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Hume's Owl is now thought to comprise of two species, the newly described Desert (Tawny) Owl (above, photo by János Oláh) and the recently (re)discovered Omani Owl. See them both on our revised Oman & Bahrain itinerary.

Following our recent successful visits to Oman to see the newly described Omani Owl we have revised our Oman & Bahrain itinerary to incorporate a visit to its home deep in the Al Hajar Mountains of Northern Oman.

Omani Owl is not to be found in any field guides yet so, just in case you are wondering what it is, here is some background to its discovery... or rather rediscovery! Early in 2013, whilst recording the vocalisations of Pallid Scops Owl, our friends at the Sound Approach made the exciting discovery of a previously unknown Strix owl call. Subsequent events resulted in them describing a new species 'Omani Owl'. However, a recent museum study has claimed that, rather than being a 'new' species, Omani Owl actually represents the type specimen of the bird we have long known as Hume's Owl (Strix butleri), which was thought to have originated in Baluchistan. Hume's Owl is now thought to comprise of two separate species, 'Omani Owl' (or rather now simply Hume's Owl, as this was the first form described) and the newly described Desert (Tawny) Owl, which many of us will have already seen in its extensive range from Egypt, across Israel and Arabia to southern Oman. To add further spice to an already complex situation, there is a recent claim of 'Omani Owl' from Iran, supported by some stunning photographs. Whilst we have probably not heard the last of this taxonomic event, particularly as DNA evidence from the owls in northern Oman has yet to be obtained, whatever Omani Owl ends up being known as, it looks likely to remain a separate species from what is now proposed as Desert (Tawny) Owl. We were the first tour group to see Omani Owl as well as playing a part in the discovery of a second site for it, where we have already returned to see it again. The owl's domain is the deep and cavernous wadis of the jagged limestone Al Hajar Mountain range and we will spend two full nights here on our revised Oman & Bahrain itinerary searching for it. It appears to be strictly nocturnal so we will search for it at night and apart from some early morning daylight birding in the mountain wadis we will generally rest during the day.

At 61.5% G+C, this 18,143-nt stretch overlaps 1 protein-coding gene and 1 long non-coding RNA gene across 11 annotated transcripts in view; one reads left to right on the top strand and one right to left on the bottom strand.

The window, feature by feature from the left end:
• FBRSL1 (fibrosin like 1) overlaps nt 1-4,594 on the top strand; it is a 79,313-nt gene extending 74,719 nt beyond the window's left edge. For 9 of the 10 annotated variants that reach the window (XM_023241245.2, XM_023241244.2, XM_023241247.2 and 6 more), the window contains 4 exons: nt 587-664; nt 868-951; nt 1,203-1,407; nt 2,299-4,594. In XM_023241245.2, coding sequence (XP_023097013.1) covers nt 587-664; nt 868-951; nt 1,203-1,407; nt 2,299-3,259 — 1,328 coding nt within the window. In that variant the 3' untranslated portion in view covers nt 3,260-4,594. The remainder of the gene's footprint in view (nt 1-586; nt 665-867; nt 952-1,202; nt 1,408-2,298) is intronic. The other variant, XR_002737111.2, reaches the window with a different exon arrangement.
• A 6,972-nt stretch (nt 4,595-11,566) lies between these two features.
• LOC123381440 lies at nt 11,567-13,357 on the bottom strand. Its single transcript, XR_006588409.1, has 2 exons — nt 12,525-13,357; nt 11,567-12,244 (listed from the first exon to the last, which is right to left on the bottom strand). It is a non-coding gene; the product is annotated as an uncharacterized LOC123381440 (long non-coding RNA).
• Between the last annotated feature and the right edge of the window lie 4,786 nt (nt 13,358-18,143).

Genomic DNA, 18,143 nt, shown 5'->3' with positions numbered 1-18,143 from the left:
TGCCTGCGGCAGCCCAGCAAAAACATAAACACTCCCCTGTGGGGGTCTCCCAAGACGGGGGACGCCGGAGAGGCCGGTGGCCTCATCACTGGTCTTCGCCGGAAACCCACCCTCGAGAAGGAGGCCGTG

We see some other great owls on this tour, including the 'new' Desert (Tawny) Owl (we have never missed this one!) as well as a potential further split, Arabian (Greyish) Eagle-Owl (split from African Spotted and then from Greyish Eagle-Owl!), a recent split, Arabian Scops Owl and an old favourite, the sought-after Pallid Scops Owl. 

A host of regional specialities includes Jouanin's Petrel, Persian Shearwater, Socotra Cormorant, Sooty Falcon, Arabian and Sand Partridges, the strange Crab-Plover, Sooty Gull, Saunders's and White-cheeked Terns, Egyptian Nightjar, Spotted and Crowned Sandgrouse, Plain Leaf and Arabian Warblers, Arabian Babbler, Hume’s and Iranian (or Eastern/Persian Mourning) Wheatears, Blackstart, Nile Valley and Palestine Sunbirds, Yemen Serin and of course, number one on most folks' wish lists, Grey Hypocolius, the sole member of its family.

Oman and Bahrain offer a brilliant mixture of easy desert birding, superb migration ‘hotspots’ and some exciting Arabian and Middle Eastern specialities that can be enjoyed in two safe countries.

Take a look at our revised OMAN & BAHRAIN tour itinerary which includes both these remarkable owls and much more besides!